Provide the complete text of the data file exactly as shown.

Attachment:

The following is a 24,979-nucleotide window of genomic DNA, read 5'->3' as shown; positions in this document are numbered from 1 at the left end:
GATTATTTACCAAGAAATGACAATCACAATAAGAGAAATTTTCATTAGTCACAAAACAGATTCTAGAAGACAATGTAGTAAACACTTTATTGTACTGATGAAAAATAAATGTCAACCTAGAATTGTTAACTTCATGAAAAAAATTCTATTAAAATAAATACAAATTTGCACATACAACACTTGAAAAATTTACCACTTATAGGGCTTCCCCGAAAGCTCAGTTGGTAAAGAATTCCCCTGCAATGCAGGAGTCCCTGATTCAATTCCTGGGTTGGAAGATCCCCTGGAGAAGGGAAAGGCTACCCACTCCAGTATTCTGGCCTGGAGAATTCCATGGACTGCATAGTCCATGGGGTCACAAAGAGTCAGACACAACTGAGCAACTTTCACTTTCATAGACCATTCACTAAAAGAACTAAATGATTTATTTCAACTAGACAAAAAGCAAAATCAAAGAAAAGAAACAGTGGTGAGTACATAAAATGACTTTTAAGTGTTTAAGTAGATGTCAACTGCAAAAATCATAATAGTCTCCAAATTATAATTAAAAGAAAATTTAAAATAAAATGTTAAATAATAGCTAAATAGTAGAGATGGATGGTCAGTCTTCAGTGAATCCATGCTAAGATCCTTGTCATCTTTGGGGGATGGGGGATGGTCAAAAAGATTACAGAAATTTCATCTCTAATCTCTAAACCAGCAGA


The following is a 24,979-nucleotide window of genomic DNA, read 5'->3' as shown; positions in this document are numbered from 1 at the left end:
GATTATTTACCAAGAAATGACAATCACAATAAGAGAAATTTTCATTAGTCACAAAACAGATTCTAGAAGACAATGTAGTAAACACTTTATTGTACTGATGAAAAATAAATGTCAACCTAGAATTGTTAACTTCATGAAAAAAATTCTATTAAAATAAATACAAATTTGCACATACAACACTTGAAAAATTTACCACTTATAGGGCTTCCCCGAAAGCTCAGTTGGTAAAGAATTCCCCTGCAATGCAGGAGTCCCTGATTCAATTCCTGGGTTGGAAGATCCCCTGGAGAAGGGAAAGGCTACCCACTCCAGTATTCTGGCCTGGAGAATTCCATGGACTGCATAGTCCATGGGGTCACAAAGAGTCAGACACAACTGAGCAACTTTCACTTTCATAGACCATTCACTAAAAGAACTAAATGATTTATTTCAACTAGACAAAAAGCAAAATCAAAGAAAAGAAACAGTGGTGAGTACATAAAATGACTTTTAAGTGTTTAAGTAGATGTCAACTGCAAAAATCATAATAGTCTCCAAATTATAATTAAAAGAAAATTTAAAATAAAATGTTAAATAATAGCTAAATAGTAGAGATGGATGGTCAGTCTTCAGTGAATCCATGCTAAGATCCTTGTCATCTTTGGGGGATGGGGGATGGTCAAAAAGATTACAGAAATTTCATCTCTAATCTCTAAACCAGCAGA